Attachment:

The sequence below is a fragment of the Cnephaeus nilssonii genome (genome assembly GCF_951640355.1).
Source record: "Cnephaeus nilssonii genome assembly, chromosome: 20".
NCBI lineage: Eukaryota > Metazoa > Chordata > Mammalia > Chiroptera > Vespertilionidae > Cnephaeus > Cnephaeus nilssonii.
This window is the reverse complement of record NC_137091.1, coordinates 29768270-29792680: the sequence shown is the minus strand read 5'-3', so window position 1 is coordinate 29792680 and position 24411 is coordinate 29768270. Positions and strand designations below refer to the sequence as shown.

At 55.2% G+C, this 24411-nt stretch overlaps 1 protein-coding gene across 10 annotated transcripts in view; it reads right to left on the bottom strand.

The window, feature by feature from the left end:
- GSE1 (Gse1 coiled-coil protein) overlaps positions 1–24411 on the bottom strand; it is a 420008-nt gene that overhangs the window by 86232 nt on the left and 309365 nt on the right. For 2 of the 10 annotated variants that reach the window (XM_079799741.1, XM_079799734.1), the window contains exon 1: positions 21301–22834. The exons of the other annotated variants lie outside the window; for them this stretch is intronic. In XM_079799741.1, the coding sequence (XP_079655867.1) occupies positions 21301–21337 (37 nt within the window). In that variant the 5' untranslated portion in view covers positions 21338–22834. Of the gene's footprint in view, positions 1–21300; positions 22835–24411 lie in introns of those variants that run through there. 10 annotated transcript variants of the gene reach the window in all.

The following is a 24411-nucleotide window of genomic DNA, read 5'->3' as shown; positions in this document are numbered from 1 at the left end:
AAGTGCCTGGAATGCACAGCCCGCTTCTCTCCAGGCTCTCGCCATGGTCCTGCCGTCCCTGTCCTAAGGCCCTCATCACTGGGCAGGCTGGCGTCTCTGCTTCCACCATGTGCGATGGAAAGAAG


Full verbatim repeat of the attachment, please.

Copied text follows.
The sequence below is a fragment of the Cnephaeus nilssonii genome (genome assembly GCF_951640355.1).
Source record: "Cnephaeus nilssonii genome assembly, chromosome: 20".
NCBI lineage: Eukaryota > Metazoa > Chordata > Mammalia > Chiroptera > Vespertilionidae > Cnephaeus > Cnephaeus nilssonii.
This window is the reverse complement of record NC_137091.1, coordinates 29768270-29792680: the sequence shown is the minus strand read 5'-3', so window position 1 is coordinate 29792680 and position 24411 is coordinate 29768270. Positions and strand designations below refer to the sequence as shown.

At 55.2% G+C, this 24411-nt stretch overlaps 1 protein-coding gene across 10 annotated transcripts in view; it reads right to left on the bottom strand.

The window, feature by feature from the left end:
- GSE1 (Gse1 coiled-coil protein) overlaps positions 1–24411 on the bottom strand; it is a 420008-nt gene that overhangs the window by 86232 nt on the left and 309365 nt on the right. For 2 of the 10 annotated variants that reach the window (XM_079799741.1, XM_079799734.1), the window contains exon 1: positions 21301–22834. The exons of the other annotated variants lie outside the window; for them this stretch is intronic. In XM_079799741.1, the coding sequence (XP_079655867.1) occupies positions 21301–21337 (37 nt within the window). In that variant the 5' untranslated portion in view covers positions 21338–22834. Of the gene's footprint in view, positions 1–21300; positions 22835–24411 lie in introns of those variants that run through there. 10 annotated transcript variants of the gene reach the window in all.

The following is a 24411-nucleotide window of genomic DNA, read 5'->3' as shown; positions in this document are numbered from 1 at the left end:
AAGTGCCTGGAATGCACAGCCCGCTTCTCTCCAGGCTCTCGCCATGGTCCTGCCGTCCCTGTCCTAAGGCCCTCATCACTGGGCAGGCTGGCGTCTCTGCTTCCACCATGTGCGATGGAAAGAAG